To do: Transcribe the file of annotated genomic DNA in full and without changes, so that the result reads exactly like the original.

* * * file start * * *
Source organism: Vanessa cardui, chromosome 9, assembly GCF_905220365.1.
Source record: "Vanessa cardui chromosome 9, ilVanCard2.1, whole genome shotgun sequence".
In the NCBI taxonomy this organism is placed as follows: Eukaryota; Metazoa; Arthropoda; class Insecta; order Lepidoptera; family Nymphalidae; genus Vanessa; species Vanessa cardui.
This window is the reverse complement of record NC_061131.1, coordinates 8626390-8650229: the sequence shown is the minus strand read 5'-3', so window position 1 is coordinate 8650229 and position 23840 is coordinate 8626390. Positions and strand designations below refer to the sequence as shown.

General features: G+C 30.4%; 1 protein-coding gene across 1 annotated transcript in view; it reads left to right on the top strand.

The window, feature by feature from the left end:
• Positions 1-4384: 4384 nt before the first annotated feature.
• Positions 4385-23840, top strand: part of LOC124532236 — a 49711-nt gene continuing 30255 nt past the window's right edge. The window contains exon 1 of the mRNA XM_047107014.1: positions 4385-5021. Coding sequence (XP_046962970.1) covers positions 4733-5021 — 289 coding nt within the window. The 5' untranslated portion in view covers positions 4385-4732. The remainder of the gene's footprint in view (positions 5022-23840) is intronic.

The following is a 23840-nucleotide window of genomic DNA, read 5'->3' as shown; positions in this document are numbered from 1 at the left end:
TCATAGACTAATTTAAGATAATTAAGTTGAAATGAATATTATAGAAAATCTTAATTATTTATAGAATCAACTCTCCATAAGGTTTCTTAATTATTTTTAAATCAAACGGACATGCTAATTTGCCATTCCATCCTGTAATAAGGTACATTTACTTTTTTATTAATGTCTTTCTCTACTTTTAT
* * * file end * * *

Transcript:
Source organism: Vanessa cardui, chromosome 9, assembly GCF_905220365.1.
Source record: "Vanessa cardui chromosome 9, ilVanCard2.1, whole genome shotgun sequence".
In the NCBI taxonomy this organism is placed as follows: Eukaryota; Metazoa; Arthropoda; class Insecta; order Lepidoptera; family Nymphalidae; genus Vanessa; species Vanessa cardui.
This window is the reverse complement of record NC_061131.1, coordinates 8626390-8650229: the sequence shown is the minus strand read 5'-3', so window position 1 is coordinate 8650229 and position 23840 is coordinate 8626390. Positions and strand designations below refer to the sequence as shown.

General features: G+C 30.4%; 1 protein-coding gene across 1 annotated transcript in view; it reads left to right on the top strand.

The window, feature by feature from the left end:
• Positions 1-4384: 4384 nt before the first annotated feature.
• Positions 4385-23840, top strand: part of LOC124532236 — a 49711-nt gene continuing 30255 nt past the window's right edge. The window contains exon 1 of the mRNA XM_047107014.1: positions 4385-5021. Coding sequence (XP_046962970.1) covers positions 4733-5021 — 289 coding nt within the window. The 5' untranslated portion in view covers positions 4385-4732. The remainder of the gene's footprint in view (positions 5022-23840) is intronic.

The following is a 23840-nucleotide window of genomic DNA, read 5'->3' as shown; positions in this document are numbered from 1 at the left end:
TCATAGACTAATTTAAGATAATTAAGTTGAAATGAATATTATAGAAAATCTTAATTATTTATAGAATCAACTCTCCATAAGGTTTCTTAATTATTTTTAAATCAAACGGACATGCTAATTTGCCATTCCATCCTGTAATAAGGTACATTTACTTTTTTATTAATGTCTTTCTCTACTTTTAT